A typical action when working in Trunk Based Development (TBD) is to revert a commit that caused a red build. Sometimes this is the appropriate action to take. Sometimes it is not. This article provides some learning's and discussion points to consider before mandating that all commits that caused a red build should be reverted.

It should be noted that these points are specific to a particular team's setup and not all of these challenges are present in all TBD setups. For the project in question, there were multiple apps, each with their own repository, the team was doing TBD for each app. An app's pipeline ran in isolation up until it produced and published an RPM. The team had limited VM's to deploy and run functional tests against the integrated apps. So it was typical for a change in one app to be published to an RPM and then wait for the functional test VM's to free up before they were deployed, by the time the functional VM's were free there would typically be at least 1 other app bundled up with that pipeline run.

The above while not an ideal setup is typical in most organizations as they don't have the budget to provision enough infrastructure to support running each commit in isolation through the entire pipeline. If each commit can run through the entire pipeline in isolation, it might make some of the points below moot. However, when reverting (if the team is large) it is likely that subsequent commits have been pushed before the build turned red, making the revert slightly more complicated.

A revert may not be appropriate when:

  1. It is a simple fix to address the problem, time to do the fix and push is less than the time to revert and push.
  2. Database migrations have been run in a higher level testing environment and it may require manual effort to undo the migrations.
  3. Multiple commits have bunched up together from various pairs and apps and have failed together in automation, reverting your change may introduce another issue, reverting everyone's changes to the last green could have more adverse impacts and is a bigger/riskier commit.
  4. The issue is not related to your commit, it could be environment related and reverting will not resolve it.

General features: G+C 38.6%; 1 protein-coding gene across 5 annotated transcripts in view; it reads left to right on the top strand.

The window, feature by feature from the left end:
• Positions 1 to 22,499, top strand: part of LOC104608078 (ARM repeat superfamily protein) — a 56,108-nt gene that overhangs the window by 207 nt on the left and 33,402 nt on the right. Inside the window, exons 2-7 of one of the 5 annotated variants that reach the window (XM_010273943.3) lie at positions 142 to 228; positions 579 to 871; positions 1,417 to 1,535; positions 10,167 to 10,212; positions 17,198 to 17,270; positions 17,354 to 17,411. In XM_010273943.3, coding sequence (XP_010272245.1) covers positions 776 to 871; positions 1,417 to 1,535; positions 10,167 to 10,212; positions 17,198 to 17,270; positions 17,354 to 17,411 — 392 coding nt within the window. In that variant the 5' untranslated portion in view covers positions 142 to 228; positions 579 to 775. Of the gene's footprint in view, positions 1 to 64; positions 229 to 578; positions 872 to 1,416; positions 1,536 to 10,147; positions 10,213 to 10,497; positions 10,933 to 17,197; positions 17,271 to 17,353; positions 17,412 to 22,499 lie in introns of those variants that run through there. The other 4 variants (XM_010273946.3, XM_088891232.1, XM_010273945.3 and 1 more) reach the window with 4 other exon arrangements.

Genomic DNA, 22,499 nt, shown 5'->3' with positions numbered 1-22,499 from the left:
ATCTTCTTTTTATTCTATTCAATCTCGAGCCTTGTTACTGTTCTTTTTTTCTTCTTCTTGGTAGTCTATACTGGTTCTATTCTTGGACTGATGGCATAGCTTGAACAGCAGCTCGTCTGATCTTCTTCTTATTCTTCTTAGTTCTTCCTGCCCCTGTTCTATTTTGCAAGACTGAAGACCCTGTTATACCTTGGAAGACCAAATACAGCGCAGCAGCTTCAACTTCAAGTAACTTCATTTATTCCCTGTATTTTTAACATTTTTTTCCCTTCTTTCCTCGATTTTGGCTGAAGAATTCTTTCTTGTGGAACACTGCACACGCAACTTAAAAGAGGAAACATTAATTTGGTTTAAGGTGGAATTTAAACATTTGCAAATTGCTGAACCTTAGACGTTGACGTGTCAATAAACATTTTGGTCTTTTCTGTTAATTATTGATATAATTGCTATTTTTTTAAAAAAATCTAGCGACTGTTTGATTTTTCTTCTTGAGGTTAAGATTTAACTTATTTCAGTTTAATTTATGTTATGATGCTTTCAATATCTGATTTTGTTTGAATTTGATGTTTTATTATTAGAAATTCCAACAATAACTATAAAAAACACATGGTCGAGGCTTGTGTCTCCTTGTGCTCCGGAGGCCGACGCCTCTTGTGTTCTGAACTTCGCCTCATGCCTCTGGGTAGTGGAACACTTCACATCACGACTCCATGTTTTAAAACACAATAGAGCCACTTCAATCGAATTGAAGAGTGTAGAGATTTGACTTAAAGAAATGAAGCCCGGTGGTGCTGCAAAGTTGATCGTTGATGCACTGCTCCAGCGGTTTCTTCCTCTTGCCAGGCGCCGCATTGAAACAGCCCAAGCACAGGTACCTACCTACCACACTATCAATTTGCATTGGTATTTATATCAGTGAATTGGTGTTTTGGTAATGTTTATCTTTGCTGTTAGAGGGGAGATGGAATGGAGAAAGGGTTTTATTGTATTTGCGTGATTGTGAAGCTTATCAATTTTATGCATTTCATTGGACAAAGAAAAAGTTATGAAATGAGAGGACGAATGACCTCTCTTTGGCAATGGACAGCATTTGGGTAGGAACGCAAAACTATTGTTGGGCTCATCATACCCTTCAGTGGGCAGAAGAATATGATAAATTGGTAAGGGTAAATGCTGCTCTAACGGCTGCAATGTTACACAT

5. There were multiple commits in different repositories and reverting will mean coordinating a revert across all of them.
  6. It may be an issue only reproducible in a deployed environment, it might not be possible to reproduce the failure locally that you are seeing in the deployed environment.
  7. When a pair immediately reverts their commit when they see the build has broken, they loose the opportunity to debug and understand why that failure has occurred. I have been on teams where a pair spent half a day reverting commits, attempting to stabilize the build and get it back to green not realizing that it wasn't their commits that broke the build in the first place, by having the knee jerk reaction to "Revert on Red" they didn't take the time to debug and understand what actually happened.

Before mandating that all red builds should result in commits being reverted, it is important to consider the above points.

One size doesn't always fit all, sometimes it is best to trust the pair to make the best decision with the information they have at hand to remedy the broken build. No one likes the pressure of fixing a build when the whole team is waiting on them. If a revert is the simplest and most appropriate action to take, a pair will do it. A revert is simply a tool in our tool belt, it isn't a hammer to hit every red build on the head with.

A final note is that "Reverting on Red" is a reactive solution, that is, what to do when it is broken. Another way to look at the problem of a red build is through preventative solutions, try asking the team what can we do to avoid this situation?


  • andrewcare for his insightful feedback on reddit.
  • Paul Hammant has taken these points to the next level and provided an even deeper commentary on the topic.
This article was first noted down on the 12th of February, 2016.